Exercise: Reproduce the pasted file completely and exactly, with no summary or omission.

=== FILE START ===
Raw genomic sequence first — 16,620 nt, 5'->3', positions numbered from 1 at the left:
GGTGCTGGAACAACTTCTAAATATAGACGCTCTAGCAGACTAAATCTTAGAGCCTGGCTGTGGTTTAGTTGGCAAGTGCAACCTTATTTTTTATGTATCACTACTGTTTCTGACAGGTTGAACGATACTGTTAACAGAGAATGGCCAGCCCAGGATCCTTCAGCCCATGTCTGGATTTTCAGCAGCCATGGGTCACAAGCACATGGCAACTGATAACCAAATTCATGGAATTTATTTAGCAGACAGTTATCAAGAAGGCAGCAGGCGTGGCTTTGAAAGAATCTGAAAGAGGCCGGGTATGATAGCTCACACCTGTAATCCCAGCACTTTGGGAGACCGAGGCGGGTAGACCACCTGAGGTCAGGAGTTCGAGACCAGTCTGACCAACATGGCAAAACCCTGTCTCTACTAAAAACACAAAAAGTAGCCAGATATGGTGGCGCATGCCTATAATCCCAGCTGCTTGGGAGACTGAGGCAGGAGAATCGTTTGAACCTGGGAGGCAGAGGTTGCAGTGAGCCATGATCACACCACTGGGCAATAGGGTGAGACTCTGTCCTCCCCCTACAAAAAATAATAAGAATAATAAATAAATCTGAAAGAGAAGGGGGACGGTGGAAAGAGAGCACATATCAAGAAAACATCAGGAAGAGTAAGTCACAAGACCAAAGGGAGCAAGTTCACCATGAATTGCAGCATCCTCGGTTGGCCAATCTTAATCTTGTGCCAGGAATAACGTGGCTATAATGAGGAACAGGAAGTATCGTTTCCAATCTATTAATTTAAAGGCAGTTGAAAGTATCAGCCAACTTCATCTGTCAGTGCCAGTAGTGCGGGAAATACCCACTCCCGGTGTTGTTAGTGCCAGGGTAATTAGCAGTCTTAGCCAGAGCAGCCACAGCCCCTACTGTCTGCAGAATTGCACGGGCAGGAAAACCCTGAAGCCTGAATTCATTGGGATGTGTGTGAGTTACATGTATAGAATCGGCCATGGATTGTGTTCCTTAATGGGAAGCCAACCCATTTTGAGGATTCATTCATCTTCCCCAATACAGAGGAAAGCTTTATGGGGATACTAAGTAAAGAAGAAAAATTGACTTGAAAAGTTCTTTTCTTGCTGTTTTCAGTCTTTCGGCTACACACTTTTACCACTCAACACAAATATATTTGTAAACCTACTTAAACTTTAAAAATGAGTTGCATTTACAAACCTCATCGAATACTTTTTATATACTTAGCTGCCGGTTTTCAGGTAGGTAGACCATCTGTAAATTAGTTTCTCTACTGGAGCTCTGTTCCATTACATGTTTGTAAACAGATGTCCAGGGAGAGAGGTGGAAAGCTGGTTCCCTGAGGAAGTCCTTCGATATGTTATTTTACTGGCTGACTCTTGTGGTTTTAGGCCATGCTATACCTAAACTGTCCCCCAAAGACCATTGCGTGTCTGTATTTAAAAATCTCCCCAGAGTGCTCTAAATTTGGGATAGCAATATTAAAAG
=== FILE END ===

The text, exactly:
Raw genomic sequence first — 16,620 nt, 5'->3', positions numbered from 1 at the left:
GGTGCTGGAACAACTTCTAAATATAGACGCTCTAGCAGACTAAATCTTAGAGCCTGGCTGTGGTTTAGTTGGCAAGTGCAACCTTATTTTTTATGTATCACTACTGTTTCTGACAGGTTGAACGATACTGTTAACAGAGAATGGCCAGCCCAGGATCCTTCAGCCCATGTCTGGATTTTCAGCAGCCATGGGTCACAAGCACATGGCAACTGATAACCAAATTCATGGAATTTATTTAGCAGACAGTTATCAAGAAGGCAGCAGGCGTGGCTTTGAAAGAATCTGAAAGAGGCCGGGTATGATAGCTCACACCTGTAATCCCAGCACTTTGGGAGACCGAGGCGGGTAGACCACCTGAGGTCAGGAGTTCGAGACCAGTCTGACCAACATGGCAAAACCCTGTCTCTACTAAAAACACAAAAAGTAGCCAGATATGGTGGCGCATGCCTATAATCCCAGCTGCTTGGGAGACTGAGGCAGGAGAATCGTTTGAACCTGGGAGGCAGAGGTTGCAGTGAGCCATGATCACACCACTGGGCAATAGGGTGAGACTCTGTCCTCCCCCTACAAAAAATAATAAGAATAATAAATAAATCTGAAAGAGAAGGGGGACGGTGGAAAGAGAGCACATATCAAGAAAACATCAGGAAGAGTAAGTCACAAGACCAAAGGGAGCAAGTTCACCATGAATTGCAGCATCCTCGGTTGGCCAATCTTAATCTTGTGCCAGGAATAACGTGGCTATAATGAGGAACAGGAAGTATCGTTTCCAATCTATTAATTTAAAGGCAGTTGAAAGTATCAGCCAACTTCATCTGTCAGTGCCAGTAGTGCGGGAAATACCCACTCCCGGTGTTGTTAGTGCCAGGGTAATTAGCAGTCTTAGCCAGAGCAGCCACAGCCCCTACTGTCTGCAGAATTGCACGGGCAGGAAAACCCTGAAGCCTGAATTCATTGGGATGTGTGTGAGTTACATGTATAGAATCGGCCATGGATTGTGTTCCTTAATGGGAAGCCAACCCATTTTGAGGATTCATTCATCTTCCCCAATACAGAGGAAAGCTTTATGGGGATACTAAGTAAAGAAGAAAAATTGACTTGAAAAGTTCTTTTCTTGCTGTTTTCAGTCTTTCGGCTACACACTTTTACCACTCAACACAAATATATTTGTAAACCTACTTAAACTTTAAAAATGAGTTGCATTTACAAACCTCATCGAATACTTTTTATATACTTAGCTGCCGGTTTTCAGGTAGGTAGACCATCTGTAAATTAGTTTCTCTACTGGAGCTCTGTTCCATTACATGTTTGTAAACAGATGTCCAGGGAGAGAGGTGGAAAGCTGGTTCCCTGAGGAAGTCCTTCGATATGTTATTTTACTGGCTGACTCTTGTGGTTTTAGGCCATGCTATACCTAAACTGTCCCCCAAAGACCATTGCGTGTCTGTATTTAAAAATCTCCCCAGAGTGCTCTAAATTTGGGATAGCAATATTAAAAG